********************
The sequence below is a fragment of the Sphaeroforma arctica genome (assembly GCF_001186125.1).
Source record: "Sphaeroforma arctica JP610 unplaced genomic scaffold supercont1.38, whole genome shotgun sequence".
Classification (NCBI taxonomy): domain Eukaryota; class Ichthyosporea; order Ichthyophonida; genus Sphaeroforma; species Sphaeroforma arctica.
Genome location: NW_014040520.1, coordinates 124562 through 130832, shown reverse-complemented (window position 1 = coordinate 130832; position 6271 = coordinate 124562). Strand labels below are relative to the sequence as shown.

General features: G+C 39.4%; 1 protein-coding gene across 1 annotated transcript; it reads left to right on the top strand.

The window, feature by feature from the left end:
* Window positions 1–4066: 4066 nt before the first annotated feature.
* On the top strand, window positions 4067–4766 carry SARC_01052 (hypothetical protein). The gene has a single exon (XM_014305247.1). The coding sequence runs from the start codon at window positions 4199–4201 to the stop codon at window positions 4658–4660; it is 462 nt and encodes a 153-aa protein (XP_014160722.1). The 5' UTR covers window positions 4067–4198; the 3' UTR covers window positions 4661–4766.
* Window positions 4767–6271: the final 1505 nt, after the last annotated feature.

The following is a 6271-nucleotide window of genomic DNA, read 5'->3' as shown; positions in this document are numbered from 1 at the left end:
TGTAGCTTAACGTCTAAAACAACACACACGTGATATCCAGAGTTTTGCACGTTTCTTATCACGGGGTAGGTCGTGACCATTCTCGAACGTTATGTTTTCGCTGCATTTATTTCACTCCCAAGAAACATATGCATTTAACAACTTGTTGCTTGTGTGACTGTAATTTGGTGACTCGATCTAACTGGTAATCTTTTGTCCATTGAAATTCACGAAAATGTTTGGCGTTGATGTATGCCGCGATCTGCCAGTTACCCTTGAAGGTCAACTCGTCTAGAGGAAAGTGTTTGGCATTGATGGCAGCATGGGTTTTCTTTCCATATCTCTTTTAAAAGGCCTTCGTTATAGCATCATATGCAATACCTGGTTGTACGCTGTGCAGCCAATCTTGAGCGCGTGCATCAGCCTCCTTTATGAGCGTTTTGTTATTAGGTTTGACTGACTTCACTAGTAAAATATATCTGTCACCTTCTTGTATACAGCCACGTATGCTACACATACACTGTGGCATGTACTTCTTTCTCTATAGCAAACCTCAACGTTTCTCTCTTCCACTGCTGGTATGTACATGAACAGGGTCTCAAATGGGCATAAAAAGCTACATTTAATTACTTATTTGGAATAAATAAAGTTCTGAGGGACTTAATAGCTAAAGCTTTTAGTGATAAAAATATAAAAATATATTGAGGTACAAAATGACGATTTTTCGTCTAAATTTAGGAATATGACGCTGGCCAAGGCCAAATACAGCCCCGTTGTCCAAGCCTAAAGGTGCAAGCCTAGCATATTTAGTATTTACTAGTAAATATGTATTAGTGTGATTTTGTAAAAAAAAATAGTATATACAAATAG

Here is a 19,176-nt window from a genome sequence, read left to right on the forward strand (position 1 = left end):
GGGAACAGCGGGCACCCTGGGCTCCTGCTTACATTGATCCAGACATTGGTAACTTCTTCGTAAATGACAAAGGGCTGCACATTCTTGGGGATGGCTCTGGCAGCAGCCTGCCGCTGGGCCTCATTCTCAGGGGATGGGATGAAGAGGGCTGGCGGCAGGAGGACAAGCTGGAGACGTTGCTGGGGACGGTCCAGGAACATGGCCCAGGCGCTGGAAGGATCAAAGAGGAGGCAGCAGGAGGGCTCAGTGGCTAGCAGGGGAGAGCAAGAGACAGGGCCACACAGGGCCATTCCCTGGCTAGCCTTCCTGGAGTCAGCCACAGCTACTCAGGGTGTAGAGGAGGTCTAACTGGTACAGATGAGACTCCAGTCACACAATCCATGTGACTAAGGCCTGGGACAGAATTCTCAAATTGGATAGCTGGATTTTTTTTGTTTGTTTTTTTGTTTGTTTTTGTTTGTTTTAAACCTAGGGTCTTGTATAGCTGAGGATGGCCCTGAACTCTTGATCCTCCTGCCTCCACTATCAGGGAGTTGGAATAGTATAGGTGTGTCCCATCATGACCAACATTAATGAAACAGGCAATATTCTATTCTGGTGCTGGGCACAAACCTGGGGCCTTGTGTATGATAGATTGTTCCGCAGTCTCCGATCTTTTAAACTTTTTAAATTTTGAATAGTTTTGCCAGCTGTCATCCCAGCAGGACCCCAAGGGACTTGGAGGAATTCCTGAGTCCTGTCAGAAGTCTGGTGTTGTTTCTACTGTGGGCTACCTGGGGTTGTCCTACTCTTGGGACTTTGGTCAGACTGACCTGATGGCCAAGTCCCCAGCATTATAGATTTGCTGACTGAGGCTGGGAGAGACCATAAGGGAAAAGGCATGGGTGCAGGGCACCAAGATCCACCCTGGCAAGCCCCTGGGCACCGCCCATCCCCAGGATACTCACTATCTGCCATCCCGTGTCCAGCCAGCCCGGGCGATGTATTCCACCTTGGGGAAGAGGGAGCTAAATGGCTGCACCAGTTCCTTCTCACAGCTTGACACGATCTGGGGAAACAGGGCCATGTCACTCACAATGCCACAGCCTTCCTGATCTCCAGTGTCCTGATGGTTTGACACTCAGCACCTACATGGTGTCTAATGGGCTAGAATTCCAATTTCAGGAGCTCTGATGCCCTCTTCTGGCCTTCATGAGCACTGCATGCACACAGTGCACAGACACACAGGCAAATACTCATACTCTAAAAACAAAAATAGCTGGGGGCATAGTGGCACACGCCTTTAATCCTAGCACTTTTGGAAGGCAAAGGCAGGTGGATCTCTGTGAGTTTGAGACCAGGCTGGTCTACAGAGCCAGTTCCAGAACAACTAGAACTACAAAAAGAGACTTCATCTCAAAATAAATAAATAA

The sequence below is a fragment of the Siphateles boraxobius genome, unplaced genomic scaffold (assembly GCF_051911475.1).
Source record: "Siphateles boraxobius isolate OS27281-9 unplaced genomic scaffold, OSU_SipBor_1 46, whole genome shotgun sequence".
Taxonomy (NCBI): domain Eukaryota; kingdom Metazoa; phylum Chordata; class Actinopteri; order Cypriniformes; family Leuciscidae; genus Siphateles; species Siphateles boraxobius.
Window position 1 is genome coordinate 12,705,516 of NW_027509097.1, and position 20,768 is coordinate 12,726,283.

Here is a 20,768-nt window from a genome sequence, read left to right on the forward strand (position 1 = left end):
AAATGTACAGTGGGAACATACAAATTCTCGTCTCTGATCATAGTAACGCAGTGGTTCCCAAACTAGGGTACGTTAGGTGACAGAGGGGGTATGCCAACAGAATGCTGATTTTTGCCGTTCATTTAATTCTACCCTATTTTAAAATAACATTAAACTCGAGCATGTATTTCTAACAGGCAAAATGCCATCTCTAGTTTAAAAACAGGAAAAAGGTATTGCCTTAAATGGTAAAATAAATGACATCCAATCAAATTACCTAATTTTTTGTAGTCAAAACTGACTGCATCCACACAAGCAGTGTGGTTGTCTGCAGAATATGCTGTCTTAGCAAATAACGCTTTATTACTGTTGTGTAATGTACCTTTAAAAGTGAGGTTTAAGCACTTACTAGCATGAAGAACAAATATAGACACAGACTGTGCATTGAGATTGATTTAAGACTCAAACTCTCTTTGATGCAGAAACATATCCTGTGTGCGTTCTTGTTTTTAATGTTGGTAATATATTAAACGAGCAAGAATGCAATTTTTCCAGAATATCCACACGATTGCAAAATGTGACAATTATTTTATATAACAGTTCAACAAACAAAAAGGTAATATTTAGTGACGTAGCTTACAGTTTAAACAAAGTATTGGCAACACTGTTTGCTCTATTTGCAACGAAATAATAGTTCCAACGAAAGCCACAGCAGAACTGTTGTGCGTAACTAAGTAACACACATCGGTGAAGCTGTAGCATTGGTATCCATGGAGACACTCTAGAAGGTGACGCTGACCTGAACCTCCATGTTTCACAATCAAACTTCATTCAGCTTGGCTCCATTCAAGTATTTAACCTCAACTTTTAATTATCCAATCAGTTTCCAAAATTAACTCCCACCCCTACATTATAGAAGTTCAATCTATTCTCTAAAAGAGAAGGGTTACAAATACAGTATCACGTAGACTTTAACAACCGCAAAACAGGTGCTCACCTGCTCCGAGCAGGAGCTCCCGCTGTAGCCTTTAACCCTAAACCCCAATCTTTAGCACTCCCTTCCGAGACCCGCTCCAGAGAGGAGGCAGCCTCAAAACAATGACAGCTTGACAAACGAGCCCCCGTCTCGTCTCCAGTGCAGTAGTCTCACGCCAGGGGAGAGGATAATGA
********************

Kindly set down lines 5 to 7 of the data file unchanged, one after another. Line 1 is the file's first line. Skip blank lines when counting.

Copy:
General features: G+C 39.4%; 1 protein-coding gene across 1 annotated transcript; it reads left to right on the top strand.

The window, feature by feature from the left end:
* Window positions 1–4066: 4066 nt before the first annotated feature.